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Study: Men's Porn Habits Hurt Women's Self-Esteem

When does a harmless habit become hurtful?

By Kristin Wong Jun 4, 2012 4:39PM

Photo: Patrick Sheandell O'Carroll/Getty ImagesAs a generation of men are growing up with virtual sex lives, their real-life partners are becoming increasingly unhappy, a new study finds. Specifically, young women with porn-loving partners feel they just can't measure up to Jenna Jameson—or whoever happens to tickle their man's fancy.

Destin Stewart is a clinical psychology intern at the University of Florida. After her clients began complaining about pornography use in their relationships, Stewart decided to study exactly how porn use is affecting those relationships.

She surveyed 308 college women (ages 18 to 29) and asked them about their current partner's pornography habits. She also wanted the women's perspectives on their relationship quality, sexual satisfaction and self-esteem. Stewart found that the ladies who reported their partners looked at porn more frequently were not only less happy with their relationships, they also had less self-esteem and were less satisfied with their sex lives.

Stewart told LiveScience that when some women discovered pornographic material on their partner's computer, it made them "feel like they were not good enough, like they could not measure up."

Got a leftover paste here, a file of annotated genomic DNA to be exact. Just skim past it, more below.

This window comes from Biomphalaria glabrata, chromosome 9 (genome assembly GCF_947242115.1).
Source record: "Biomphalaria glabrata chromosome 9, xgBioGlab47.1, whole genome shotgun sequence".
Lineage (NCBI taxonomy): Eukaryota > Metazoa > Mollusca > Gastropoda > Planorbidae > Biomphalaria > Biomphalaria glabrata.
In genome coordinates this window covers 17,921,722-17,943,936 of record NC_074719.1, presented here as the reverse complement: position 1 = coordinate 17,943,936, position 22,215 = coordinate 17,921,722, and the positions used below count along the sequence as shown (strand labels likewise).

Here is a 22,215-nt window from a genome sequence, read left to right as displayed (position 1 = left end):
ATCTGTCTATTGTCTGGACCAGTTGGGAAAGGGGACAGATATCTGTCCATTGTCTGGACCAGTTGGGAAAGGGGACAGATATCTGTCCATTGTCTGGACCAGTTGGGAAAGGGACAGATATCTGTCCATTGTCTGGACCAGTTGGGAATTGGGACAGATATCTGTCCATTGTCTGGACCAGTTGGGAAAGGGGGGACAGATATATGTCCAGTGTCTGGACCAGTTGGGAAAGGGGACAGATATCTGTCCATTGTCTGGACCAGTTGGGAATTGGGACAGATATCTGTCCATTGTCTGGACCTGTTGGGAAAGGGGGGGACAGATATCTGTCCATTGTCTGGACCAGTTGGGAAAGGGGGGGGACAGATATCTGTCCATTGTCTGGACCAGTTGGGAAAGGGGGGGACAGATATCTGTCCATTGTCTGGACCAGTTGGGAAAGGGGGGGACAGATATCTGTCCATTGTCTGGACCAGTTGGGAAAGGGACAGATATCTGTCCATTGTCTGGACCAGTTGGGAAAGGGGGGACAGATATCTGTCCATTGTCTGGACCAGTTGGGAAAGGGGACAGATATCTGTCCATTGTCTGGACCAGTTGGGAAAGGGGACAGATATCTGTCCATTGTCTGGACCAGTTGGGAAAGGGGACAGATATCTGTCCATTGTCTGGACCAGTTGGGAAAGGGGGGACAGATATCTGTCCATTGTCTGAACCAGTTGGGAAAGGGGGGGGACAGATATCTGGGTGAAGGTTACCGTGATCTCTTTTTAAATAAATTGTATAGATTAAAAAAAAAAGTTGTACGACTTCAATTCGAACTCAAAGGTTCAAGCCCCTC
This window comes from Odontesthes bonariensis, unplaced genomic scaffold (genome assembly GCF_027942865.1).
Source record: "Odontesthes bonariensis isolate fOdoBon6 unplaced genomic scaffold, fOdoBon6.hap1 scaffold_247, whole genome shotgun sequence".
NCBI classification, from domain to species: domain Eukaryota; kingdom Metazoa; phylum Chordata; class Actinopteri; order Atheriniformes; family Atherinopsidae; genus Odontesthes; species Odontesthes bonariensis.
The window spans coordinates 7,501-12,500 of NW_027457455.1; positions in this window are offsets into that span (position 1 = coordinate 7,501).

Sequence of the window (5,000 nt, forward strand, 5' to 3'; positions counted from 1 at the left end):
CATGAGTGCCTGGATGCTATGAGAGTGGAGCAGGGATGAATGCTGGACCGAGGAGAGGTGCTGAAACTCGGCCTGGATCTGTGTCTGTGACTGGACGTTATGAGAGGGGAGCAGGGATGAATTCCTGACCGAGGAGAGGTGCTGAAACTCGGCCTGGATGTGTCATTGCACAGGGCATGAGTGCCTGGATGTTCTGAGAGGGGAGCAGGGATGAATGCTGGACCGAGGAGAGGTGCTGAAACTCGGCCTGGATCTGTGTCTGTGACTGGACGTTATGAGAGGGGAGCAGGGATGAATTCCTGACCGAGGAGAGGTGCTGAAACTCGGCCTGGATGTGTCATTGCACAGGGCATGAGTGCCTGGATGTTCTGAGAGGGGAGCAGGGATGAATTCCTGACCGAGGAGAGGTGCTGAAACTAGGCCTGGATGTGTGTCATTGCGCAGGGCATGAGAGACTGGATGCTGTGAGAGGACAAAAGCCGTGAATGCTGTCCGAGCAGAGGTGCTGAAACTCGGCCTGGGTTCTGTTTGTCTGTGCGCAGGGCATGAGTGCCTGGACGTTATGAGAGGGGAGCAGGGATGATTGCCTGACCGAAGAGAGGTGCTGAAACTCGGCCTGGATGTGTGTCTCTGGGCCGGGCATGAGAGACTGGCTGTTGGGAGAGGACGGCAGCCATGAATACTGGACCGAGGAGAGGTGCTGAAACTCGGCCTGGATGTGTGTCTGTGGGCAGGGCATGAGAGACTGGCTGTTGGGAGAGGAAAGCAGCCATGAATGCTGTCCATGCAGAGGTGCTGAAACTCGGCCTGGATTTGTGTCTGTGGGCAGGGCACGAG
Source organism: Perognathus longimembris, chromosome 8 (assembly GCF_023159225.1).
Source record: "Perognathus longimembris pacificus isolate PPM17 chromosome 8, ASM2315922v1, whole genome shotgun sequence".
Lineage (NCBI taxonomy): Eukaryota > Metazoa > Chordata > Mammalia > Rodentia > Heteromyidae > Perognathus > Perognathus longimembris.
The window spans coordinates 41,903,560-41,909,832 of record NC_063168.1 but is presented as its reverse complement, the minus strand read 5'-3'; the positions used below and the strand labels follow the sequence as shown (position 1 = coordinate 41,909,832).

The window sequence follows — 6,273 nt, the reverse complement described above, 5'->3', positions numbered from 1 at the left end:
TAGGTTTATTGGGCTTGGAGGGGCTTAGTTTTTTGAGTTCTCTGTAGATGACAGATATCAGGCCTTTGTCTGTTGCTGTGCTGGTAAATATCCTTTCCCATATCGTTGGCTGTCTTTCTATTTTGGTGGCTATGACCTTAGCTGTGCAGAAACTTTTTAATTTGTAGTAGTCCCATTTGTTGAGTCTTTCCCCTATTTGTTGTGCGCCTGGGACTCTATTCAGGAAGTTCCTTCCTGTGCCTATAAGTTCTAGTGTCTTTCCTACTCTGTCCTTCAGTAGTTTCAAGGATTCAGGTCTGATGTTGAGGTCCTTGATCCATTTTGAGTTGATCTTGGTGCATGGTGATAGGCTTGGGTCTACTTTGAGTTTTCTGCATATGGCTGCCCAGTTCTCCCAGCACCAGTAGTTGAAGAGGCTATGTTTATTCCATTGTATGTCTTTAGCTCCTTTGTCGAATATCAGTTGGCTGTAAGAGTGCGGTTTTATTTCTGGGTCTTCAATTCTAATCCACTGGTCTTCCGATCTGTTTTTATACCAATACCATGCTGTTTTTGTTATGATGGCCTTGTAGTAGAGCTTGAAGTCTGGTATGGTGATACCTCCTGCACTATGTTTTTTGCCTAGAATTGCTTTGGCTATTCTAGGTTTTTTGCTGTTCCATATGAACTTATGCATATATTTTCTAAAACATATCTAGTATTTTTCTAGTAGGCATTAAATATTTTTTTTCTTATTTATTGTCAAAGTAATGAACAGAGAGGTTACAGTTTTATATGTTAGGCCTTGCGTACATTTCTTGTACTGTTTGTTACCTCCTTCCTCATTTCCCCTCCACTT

While one might argue that the men weren't there to confirm their habits in the study, it's apparent that pornography is negatively affecting an increasing number of relationships. Psychiatrist Norman Doidge studied the effects of porn use in his patients and then reported the findings in his book, The Brain Changes Itself:

"They reported increasing difficulty in being turned on by their actual sexual partners, spouses or girlfriends, though they still considered them objectively attractive." Doidge wrote about his patients. "When I asked if this phenomenon had any relationship to viewing pornography, they answered that it initially helped them get more excited during sex, but over time had the opposite effect."

Stewart says that when porn becomes a problem in relationships, she advises women not to compare themselves to porn stars. She also urges couples to communicate and compromise.

"It's just about trying to do some education about what is realistic and unrealistic and trying to get couples to be honest about what their wants and needs and desires are," Stewart said.

As much as we women would love our men to only have eyes for us, let's face it. As long as there are women willing to do anything, everything and put it out there for the world to see, men are going to look. But Aristotle said to seek moderation in all things, and while I don’t think he was referring to watching online porn, it's not bad advice.

Tell us on Facebook: Do you think porn is hurtful or harmless?

Photo: Patrick Sheandell O'Carroll/Getty Images

More on love & sex from MSN Living:

10 Ways to Improve Your Love Life (Right Now!)
The Secrets to Great Sex (in 50 Words or Less)
5 Sexy Steps to Get Out of Your Date Rut

 
1006Comments
Jun 4, 2012 6:27PM
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And how many men can measure up to the idealistic man portrayed in women's 'porn' - the romantic novel?

Do men take it personally? Should they?

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